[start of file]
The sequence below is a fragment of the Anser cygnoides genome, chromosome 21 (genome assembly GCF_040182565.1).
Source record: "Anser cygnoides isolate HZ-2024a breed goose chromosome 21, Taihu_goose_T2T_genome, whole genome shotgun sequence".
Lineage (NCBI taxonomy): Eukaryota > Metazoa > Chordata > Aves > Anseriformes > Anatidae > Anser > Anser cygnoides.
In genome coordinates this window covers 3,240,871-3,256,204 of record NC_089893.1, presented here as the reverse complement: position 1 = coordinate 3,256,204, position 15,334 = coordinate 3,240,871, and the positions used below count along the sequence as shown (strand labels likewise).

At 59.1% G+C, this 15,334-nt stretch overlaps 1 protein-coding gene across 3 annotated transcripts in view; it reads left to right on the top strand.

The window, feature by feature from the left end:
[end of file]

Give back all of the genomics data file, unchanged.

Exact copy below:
The sequence below is a fragment of the Anser cygnoides genome, chromosome 21 (genome assembly GCF_040182565.1).
Source record: "Anser cygnoides isolate HZ-2024a breed goose chromosome 21, Taihu_goose_T2T_genome, whole genome shotgun sequence".
Lineage (NCBI taxonomy): Eukaryota > Metazoa > Chordata > Aves > Anseriformes > Anatidae > Anser > Anser cygnoides.
In genome coordinates this window covers 3,240,871-3,256,204 of record NC_089893.1, presented here as the reverse complement: position 1 = coordinate 3,256,204, position 15,334 = coordinate 3,240,871, and the positions used below count along the sequence as shown (strand labels likewise).

At 59.1% G+C, this 15,334-nt stretch overlaps 1 protein-coding gene across 3 annotated transcripts in view; it reads left to right on the top strand.

The window, feature by feature from the left end: